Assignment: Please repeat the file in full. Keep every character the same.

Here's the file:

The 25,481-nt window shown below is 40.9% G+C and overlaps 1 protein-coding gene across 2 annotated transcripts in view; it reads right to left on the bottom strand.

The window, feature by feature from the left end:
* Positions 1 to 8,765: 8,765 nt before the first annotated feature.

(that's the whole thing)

The 25,481-nt window shown below is 40.9% G+C and overlaps 1 protein-coding gene across 2 annotated transcripts in view; it reads right to left on the bottom strand.

The window, feature by feature from the left end:
* Positions 1 to 8,765: 8,765 nt before the first annotated feature.